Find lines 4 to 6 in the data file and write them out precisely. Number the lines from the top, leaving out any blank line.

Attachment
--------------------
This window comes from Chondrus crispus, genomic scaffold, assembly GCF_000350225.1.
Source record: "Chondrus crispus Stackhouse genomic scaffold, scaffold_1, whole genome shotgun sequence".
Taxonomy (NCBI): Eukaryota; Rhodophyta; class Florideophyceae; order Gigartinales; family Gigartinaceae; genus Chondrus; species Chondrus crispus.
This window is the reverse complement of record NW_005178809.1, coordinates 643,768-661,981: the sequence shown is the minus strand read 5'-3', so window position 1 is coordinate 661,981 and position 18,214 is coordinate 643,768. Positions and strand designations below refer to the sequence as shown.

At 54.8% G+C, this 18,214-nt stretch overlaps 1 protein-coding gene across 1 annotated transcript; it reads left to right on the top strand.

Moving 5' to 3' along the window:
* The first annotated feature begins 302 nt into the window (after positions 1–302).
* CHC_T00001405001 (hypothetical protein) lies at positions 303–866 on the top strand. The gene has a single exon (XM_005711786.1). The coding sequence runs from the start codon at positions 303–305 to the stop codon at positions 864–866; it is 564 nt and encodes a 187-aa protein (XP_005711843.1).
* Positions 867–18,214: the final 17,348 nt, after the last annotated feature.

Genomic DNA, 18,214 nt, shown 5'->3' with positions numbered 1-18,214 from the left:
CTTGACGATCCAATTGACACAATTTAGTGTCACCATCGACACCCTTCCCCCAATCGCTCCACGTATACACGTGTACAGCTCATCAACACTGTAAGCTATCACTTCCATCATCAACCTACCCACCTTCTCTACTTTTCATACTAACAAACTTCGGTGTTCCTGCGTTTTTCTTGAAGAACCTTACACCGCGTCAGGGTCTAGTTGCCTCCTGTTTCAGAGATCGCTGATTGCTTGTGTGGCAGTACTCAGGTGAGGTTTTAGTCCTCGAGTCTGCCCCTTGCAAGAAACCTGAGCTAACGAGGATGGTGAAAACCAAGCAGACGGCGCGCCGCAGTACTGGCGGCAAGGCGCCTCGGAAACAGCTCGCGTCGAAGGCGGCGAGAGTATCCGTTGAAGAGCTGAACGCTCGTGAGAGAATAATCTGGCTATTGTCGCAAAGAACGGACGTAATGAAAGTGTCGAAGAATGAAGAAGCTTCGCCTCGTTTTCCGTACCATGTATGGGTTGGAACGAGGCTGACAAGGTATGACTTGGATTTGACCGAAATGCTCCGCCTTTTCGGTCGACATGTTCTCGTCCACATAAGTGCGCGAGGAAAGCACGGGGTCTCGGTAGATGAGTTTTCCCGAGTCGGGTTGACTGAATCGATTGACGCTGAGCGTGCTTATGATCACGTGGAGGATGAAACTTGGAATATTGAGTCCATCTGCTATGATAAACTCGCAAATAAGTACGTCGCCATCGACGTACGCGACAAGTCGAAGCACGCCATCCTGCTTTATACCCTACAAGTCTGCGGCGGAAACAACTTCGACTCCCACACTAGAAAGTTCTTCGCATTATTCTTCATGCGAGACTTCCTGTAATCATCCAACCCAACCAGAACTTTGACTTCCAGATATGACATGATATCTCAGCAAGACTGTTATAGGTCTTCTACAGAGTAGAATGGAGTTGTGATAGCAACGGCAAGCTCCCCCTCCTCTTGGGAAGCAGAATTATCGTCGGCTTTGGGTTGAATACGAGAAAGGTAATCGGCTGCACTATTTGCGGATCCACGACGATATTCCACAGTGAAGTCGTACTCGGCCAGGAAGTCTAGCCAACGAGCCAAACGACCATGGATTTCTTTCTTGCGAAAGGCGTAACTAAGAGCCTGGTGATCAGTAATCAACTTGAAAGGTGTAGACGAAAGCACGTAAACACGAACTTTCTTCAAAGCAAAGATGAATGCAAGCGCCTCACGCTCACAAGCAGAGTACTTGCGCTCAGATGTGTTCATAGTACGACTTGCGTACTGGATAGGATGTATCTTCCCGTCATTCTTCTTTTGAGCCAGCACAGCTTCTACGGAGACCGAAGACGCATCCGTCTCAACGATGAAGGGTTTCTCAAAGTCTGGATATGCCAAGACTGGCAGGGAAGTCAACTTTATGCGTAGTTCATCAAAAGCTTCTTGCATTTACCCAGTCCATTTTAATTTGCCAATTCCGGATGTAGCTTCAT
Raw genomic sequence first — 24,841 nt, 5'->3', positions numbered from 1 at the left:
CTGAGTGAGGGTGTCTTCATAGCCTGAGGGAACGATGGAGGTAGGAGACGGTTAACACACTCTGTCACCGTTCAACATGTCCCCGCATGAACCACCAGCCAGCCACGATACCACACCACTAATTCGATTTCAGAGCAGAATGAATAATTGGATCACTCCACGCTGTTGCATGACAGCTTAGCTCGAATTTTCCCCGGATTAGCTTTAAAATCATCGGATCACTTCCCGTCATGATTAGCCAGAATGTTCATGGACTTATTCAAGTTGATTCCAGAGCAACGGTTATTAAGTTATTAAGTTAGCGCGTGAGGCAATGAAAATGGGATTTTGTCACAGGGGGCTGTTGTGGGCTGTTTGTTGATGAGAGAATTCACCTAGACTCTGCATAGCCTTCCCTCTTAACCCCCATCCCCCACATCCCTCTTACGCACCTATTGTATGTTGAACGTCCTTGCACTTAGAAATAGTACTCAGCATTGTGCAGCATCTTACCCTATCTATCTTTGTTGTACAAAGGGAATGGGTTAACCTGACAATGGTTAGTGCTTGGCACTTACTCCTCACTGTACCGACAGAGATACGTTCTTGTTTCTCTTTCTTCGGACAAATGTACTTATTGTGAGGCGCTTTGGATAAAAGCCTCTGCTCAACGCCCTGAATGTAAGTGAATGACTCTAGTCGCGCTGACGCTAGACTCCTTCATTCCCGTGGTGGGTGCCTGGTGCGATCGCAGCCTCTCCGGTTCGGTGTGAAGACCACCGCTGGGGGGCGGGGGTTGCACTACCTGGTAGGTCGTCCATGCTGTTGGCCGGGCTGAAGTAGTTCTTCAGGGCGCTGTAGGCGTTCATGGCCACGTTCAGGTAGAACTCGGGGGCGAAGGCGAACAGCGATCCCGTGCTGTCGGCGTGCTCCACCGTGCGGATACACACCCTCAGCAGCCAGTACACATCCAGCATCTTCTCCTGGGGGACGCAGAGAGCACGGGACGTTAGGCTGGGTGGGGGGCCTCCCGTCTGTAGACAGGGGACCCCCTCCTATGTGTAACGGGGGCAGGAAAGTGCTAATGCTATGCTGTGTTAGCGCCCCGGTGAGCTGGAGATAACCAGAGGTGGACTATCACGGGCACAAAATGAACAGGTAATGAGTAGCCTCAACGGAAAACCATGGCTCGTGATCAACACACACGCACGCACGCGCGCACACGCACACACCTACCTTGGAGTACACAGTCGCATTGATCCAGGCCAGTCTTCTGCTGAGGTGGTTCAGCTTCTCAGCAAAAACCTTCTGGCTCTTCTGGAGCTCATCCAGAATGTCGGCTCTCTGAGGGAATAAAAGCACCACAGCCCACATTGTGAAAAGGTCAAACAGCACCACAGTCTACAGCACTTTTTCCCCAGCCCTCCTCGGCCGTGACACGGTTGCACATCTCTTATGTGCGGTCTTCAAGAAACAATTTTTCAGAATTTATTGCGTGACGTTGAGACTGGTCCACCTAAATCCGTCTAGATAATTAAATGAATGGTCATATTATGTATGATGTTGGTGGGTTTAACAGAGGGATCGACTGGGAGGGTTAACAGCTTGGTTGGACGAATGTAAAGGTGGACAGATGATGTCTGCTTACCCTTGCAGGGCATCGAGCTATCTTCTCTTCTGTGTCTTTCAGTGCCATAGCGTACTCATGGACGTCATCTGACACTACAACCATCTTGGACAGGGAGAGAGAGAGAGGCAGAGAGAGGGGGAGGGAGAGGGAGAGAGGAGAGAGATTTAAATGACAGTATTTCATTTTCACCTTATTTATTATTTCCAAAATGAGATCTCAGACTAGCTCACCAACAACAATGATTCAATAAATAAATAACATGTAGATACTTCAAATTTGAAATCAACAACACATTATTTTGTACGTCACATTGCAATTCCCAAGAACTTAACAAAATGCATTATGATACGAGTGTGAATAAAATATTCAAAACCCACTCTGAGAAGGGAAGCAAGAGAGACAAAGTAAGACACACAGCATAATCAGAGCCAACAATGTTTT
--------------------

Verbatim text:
This window is the reverse complement of record NW_005178809.1, coordinates 643,768-661,981: the sequence shown is the minus strand read 5'-3', so window position 1 is coordinate 661,981 and position 18,214 is coordinate 643,768. Positions and strand designations below refer to the sequence as shown.

At 54.8% G+C, this 18,214-nt stretch overlaps 1 protein-coding gene across 1 annotated transcript; it reads left to right on the top strand.

Moving 5' to 3' along the window: